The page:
The In-House Lawyer

Corporate fraud enforcement: 25 years in perspective

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In April 2008 Richard Alderman became the sixth director of the Serious Fraud Office (SFO). His appointment followed shortly after the release of the controversial report on the SFOs future by former US prosecutor Jessica de Grazia and from the outset it has been clear that Alderman has favoured a more American-style approach to enforcement issues. This was demonstrated most clearly in October 2008 by the groundbreaking settlement with Balfour Beatty, which saw the first use of civil recovery powers.

As the New Year began, Alderman reinforced this message by describing the SFOs investigation into potential criminality arising from the Madoff collapse as an example of the 'new, faster approach to tackling fraud. Hard on the heels of this announcement came the press release from the Financial Services Authority (FSA) indicating that it had fined Aon a record £5.2m (with an early settlement discount of 30%) for having failed to establish and maintain eff ective systems to counter the risk of bribery and corruption. The underlying complaint, which was referred by the US Securities and Exchange Commission (SEC), related to suspicious payments of some $7m made to overseas entities.

It seems clear that the future of corporate criminal enforcement, both from an SFO and FSA perspective, will now look to emulate the model deployed in the US by the Department of Justice (DoJ) and SEC. However, it is now 25 years since the enactment of the Police and Criminal Evidence (PACE) Act 1984 that in many ways set the scene for criminal enforcement in the ensuing quarter of a century.

It is therefore an opportune time to look at how the business crime landscape has changed over the past 25 years. Russell Jones & Walker has been undertaking fraud cases throughout this period and, with the benefit of such experience, this article refl ects on the developments that have turned an enforcement environment, which might have initially been termed supine, into one where international regulation and co-operation between law enforcement agencies now has a fundamental impact on the way in which business is transacted.



PACE was enacted amid concerns that followed several high-profile cases being overturned on appeal following the discovery that purported admissions or confessions had been tampered with. As a consequence, the Judge’s Rules governing the admissibility of confessions were replaced by a statutory regime that needed to be complied with before they could be admitted in evidence. PACE also underscored the right of suspects to remain silent in the face of questioning from investigating officers, so greater emphasis was placed on investigators to seek evidence from independent sources rather than relying on admissions or confessions.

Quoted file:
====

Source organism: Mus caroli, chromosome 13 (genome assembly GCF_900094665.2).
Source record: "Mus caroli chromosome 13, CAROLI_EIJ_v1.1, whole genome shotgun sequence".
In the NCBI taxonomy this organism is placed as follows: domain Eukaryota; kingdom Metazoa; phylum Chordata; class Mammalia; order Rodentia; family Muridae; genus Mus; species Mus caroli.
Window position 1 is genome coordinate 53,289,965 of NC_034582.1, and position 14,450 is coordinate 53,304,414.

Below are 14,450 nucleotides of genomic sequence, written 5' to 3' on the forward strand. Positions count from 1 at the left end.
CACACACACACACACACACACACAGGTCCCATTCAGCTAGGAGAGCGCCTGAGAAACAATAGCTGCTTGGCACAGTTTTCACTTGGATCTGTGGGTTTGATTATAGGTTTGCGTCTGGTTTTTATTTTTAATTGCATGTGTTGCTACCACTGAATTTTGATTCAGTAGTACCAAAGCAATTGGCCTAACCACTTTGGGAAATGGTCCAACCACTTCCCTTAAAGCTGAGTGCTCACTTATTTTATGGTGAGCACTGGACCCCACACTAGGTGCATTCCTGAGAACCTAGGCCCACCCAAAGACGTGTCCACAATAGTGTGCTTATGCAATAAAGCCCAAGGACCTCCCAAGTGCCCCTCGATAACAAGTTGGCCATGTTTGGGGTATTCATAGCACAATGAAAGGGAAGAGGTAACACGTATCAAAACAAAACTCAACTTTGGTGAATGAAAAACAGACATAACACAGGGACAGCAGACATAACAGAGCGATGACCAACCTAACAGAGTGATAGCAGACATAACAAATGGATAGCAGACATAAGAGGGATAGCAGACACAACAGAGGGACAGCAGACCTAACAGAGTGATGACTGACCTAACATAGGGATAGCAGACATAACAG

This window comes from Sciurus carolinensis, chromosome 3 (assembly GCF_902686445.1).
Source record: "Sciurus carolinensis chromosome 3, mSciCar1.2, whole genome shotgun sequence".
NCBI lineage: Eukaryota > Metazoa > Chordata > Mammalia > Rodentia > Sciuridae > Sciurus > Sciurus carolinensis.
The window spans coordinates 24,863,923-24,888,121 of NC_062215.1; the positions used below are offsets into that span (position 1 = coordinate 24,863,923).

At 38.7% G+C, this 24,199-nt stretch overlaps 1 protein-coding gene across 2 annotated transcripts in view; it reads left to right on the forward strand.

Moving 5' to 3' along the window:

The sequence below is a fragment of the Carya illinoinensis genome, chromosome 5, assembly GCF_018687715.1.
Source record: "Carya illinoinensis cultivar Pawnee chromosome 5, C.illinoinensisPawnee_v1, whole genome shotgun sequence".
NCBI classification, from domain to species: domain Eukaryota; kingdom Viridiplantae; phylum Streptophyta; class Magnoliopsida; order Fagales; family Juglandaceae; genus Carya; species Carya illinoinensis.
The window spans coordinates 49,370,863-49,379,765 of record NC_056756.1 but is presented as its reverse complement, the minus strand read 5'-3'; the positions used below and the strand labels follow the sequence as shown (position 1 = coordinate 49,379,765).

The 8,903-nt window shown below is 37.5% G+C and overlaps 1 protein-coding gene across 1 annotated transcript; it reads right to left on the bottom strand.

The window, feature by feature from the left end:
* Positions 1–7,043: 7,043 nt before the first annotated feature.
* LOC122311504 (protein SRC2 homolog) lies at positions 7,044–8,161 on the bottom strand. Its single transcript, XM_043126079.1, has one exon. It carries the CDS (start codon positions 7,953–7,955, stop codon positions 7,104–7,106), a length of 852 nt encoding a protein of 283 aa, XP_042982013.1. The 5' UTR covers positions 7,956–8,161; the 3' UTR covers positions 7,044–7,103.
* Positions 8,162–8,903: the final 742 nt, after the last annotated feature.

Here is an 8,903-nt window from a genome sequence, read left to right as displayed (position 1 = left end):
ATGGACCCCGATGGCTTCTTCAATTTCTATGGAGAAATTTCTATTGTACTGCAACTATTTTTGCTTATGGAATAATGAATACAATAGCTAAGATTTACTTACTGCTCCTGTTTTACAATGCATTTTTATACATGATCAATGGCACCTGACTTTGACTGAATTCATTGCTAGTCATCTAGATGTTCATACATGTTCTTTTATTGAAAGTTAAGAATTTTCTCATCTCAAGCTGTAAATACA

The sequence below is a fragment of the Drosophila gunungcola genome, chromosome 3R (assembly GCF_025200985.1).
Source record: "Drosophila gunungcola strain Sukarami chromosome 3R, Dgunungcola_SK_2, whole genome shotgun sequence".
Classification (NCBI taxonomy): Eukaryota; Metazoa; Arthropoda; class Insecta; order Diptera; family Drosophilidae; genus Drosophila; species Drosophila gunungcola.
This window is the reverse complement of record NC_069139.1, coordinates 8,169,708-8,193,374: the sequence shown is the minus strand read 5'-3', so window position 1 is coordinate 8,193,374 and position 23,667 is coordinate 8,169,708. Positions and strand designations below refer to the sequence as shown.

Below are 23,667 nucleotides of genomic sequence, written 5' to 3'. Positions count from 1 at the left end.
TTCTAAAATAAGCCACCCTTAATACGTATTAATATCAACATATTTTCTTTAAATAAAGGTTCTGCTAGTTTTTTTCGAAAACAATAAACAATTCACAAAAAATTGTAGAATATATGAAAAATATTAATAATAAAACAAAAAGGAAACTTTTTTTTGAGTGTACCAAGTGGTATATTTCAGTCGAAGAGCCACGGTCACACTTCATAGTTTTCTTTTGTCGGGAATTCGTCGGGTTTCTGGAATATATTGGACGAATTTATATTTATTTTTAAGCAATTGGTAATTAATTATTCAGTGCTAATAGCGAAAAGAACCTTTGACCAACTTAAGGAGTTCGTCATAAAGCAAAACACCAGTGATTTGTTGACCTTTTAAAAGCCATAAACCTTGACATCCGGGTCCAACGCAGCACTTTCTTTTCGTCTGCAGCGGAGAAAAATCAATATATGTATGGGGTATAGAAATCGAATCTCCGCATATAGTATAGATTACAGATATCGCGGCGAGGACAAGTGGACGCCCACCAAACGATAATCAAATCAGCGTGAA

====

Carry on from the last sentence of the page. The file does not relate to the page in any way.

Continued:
‘Roskill Report’

It was into this new post-PACE era that the SFO was born. The genesis for creation of the SFO was the 1986 ‘Roskill Report’, which recommended the creation of a single, unifi ed organisation responsible for all the functions of detection, investigation and prosecution of serious fraud. In doing so, it noted that:

‘The public no longer believes that the legal system in England and Wales is capable of bringing perpetrators of serious fraud expeditiously and eff ectively to book.’

The Roskill Report made over 100 recommendations. In the context of the debate that has followed in recent years, it is interesting to note that the only recommendation not implemented is the proposal to remove juries from fraud trials.

Criminal Justice Act 1987

The broad thrust of the Roskill Report was, however, accepted and formed the basis of the Criminal Justice Act 1987 (the 1987 Act). Following this, the SFO fi rst opened its doors in April 1988. The 1987 Act empowered the SFO director to investigate any suspected off ence that appeared, on reasonable grounds, to involve serious or complex fraud. It is interesting that the SFO is currently committing signifi cant resources to combat corruption. Originally, however, the SFO was itself uncertain for a considerable period as to whether it was in fact empowered by the 1987 Act to investigate such offences.